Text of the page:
Maintaining impact and momentum is a difficult goal to accomplish in any element of life, be it work or play. Initially, you experience an overwhelming sense of enthusiasm and believe you can drastically change your impact on whatever the focus of your attention may be on. You then begin to implement the many different ways you will achieve said goal, using a whole host of tools that have been made available to you. However, your initial enthusiasm may then begin to wane; other things need doing and before long, you realise that the impact that could have been achieved takes a back seat. As a teacher, I experienced this all too often and it was particularly prevalent when I had received a new initiative or idea that I was adamant would have lasting impact.
In my role as Programme Manager for Aspire2Be, I have recently worked with a host of wonderful teachers and Learning Support Assistants (LSAs) on the Isle of Guernsey. As a company, we have been asked to design and deliver a continual professional development program focussed on the use of technology and how it can provide a sustained impact across schools on the island. Phase 1 began in the Spring term and before I continue I have to say, what a hugely rewarding and exciting project it is to be a part of. The vision that the States of Guernsey has for their schools is not only inspiring but refreshing, and has allowed us as a company to work with them collaboratively to implement state wide change.
Before we proceed, allow me to take a few steps back. After initial discussions, naturally the next stage was to plan and it prompted me to reflect on previous endeavours in the classroom and to ask why some ideas were more successful than others.
What are the key factors that will determine whether we achieve long lasting impact?
How can we ensure that change is scaffolded so that every one can contribute?
What will this impact look like?
As ex educators, we pride ourselves on being able to provide something that most other education technology companies cannot – relevant experience and impact across every level of education. The company was formed on the basis that we are not an IT company but an education company. Technology is of course at the heart of what we do but it is driven by teaching and learning. From my perspective, I of course want to ensure that training has purpose and inspires but more importantly, it has to have long lasting impact or it will inevitably fade into obscurity as another ‘it could have been great…’ moment.
Our work with Guernsey educators is based upon a model where the skills and knowledge that staff develop will form a network of expertise on the island that can then be disseminated to others in their schools. Both teachers and LSAs will attend to ensure that there is coverage to everyone within a school and, prior to this, leadership teams will have undergone extensive ed tech reviews and strategic workshops so that training can be delivered in line with their school wide objectives. Not an easy task but one we were hugely excited about.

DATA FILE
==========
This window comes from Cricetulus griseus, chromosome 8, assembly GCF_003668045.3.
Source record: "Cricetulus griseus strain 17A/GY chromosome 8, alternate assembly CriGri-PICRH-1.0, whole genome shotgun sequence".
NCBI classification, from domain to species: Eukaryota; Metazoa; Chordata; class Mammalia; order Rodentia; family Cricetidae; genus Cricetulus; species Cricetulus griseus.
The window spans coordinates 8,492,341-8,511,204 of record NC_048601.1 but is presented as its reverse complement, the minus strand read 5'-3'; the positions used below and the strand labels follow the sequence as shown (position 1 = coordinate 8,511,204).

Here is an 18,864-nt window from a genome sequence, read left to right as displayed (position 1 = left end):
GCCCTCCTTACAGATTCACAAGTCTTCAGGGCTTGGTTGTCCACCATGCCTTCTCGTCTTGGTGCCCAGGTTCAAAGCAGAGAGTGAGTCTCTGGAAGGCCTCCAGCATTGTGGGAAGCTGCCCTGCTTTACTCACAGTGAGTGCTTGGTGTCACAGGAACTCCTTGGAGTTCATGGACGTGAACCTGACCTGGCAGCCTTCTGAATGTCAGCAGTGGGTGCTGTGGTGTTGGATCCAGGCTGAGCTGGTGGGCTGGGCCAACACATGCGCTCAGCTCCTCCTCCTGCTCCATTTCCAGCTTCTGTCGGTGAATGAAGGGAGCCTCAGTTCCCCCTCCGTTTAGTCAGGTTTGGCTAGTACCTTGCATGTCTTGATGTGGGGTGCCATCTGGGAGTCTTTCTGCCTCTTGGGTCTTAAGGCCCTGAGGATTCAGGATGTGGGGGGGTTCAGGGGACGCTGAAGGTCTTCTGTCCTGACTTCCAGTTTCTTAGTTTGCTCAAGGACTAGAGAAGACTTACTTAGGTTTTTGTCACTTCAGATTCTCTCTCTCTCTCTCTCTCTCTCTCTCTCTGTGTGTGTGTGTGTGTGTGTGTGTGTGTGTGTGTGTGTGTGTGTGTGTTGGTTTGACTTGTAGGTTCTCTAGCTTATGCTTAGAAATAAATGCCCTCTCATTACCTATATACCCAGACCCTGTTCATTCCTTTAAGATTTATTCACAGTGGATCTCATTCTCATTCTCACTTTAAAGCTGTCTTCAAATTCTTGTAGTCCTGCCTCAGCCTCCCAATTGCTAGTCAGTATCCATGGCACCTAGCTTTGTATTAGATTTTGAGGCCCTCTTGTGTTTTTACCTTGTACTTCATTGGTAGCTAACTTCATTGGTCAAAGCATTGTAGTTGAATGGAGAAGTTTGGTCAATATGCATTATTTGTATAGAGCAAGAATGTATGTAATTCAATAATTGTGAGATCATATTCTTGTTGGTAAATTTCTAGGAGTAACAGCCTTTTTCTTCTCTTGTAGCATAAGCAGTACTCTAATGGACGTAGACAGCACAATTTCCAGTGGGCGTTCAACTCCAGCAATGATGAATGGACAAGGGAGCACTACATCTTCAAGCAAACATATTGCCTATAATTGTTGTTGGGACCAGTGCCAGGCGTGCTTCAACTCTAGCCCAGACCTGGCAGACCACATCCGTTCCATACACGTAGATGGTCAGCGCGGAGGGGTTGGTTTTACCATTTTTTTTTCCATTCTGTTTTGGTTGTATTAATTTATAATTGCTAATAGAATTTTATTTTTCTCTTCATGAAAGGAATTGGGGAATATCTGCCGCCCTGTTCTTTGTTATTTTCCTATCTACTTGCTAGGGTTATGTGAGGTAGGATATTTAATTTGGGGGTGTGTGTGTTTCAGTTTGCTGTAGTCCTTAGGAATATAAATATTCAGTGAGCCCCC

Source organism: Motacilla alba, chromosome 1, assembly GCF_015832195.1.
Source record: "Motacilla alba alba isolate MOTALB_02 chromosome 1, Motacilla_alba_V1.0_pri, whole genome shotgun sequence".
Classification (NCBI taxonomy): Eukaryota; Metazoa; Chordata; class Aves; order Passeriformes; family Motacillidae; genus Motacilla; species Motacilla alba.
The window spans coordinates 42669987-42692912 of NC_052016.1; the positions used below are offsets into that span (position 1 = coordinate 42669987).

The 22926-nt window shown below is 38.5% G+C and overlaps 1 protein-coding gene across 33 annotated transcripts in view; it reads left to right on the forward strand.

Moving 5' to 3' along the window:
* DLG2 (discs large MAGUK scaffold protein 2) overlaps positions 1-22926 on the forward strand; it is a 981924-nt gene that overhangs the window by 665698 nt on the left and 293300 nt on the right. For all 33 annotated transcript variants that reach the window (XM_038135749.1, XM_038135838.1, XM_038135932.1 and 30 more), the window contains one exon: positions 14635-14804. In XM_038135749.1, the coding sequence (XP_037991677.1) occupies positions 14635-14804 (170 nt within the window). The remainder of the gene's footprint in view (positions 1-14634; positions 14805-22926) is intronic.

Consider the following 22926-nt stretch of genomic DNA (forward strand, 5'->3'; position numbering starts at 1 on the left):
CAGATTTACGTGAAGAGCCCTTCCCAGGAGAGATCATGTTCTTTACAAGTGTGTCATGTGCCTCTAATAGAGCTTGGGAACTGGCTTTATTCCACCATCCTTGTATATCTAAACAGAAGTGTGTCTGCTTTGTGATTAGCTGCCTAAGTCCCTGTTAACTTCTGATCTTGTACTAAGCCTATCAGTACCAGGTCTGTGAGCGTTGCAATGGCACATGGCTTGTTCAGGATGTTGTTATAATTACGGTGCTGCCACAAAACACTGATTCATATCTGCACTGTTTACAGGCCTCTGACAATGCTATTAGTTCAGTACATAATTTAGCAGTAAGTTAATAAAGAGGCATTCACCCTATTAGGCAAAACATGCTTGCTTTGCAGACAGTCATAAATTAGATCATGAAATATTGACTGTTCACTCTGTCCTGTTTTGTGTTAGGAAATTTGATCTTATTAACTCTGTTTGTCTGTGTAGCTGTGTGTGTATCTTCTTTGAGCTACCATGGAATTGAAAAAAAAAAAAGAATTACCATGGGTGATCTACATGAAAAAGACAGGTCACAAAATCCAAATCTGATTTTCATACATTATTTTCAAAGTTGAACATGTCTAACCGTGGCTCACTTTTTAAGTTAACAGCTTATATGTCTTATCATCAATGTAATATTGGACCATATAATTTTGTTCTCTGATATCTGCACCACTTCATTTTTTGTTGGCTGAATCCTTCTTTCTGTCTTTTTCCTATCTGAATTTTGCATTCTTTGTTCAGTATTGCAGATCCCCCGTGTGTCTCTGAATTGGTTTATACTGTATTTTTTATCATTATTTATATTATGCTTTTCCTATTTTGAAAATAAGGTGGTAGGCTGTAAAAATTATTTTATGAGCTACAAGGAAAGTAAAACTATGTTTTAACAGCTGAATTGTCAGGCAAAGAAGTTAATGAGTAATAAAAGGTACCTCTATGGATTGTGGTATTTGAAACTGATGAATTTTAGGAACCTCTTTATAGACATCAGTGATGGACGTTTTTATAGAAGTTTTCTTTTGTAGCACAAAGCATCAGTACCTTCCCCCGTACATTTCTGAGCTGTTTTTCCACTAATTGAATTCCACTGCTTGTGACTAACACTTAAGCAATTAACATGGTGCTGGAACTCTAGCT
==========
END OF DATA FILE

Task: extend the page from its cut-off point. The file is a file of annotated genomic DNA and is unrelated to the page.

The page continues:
With a model such as this, where you rely on attendees to train others at their school, there is always a risk that it eventually becomes lost. The never ending list of other tasks (that every educator will be familiar with) can get in the way and stifle progress. For us, this had to be planned for and addressed as part of the CPD we delivered in phase 1. Ultimately, our skills lie not only in the delivery, but our ability to guide and advise based on our own experience of implementing change in various educational institutions.
In conjunction with the States of Guernsey, in particular Lucy Witham (Education Development Officer) we developed a two week programme where we would work with teachers and LSAs to develop the use of Google Apps for Education (GAFE) as a key teaching and learning tool. Additionally, there would be an opportunity for teachers to enrol in a PGCert qualification through the University of South Wales with potential for teaching placements to be established in Guernsey and South Wales as part of initial teacher training.
We began phase 1 in the Spring and on a sunny Monday morning, we were welcomed by Victor Lane (IT advisory teacher for Guernsey) who made us feel most welcome. As an educator on the island for many years, it was a pleasure to work with him throughout the week and being able to call upon someone of his knowledge meant we had a direct line to the needs of the staff we were working with. Soon after, our first group of LSAs arrived, many of whom were slightly anxious about the week. They had little experience of not only GAFE but technology beyond the typical Office based packages.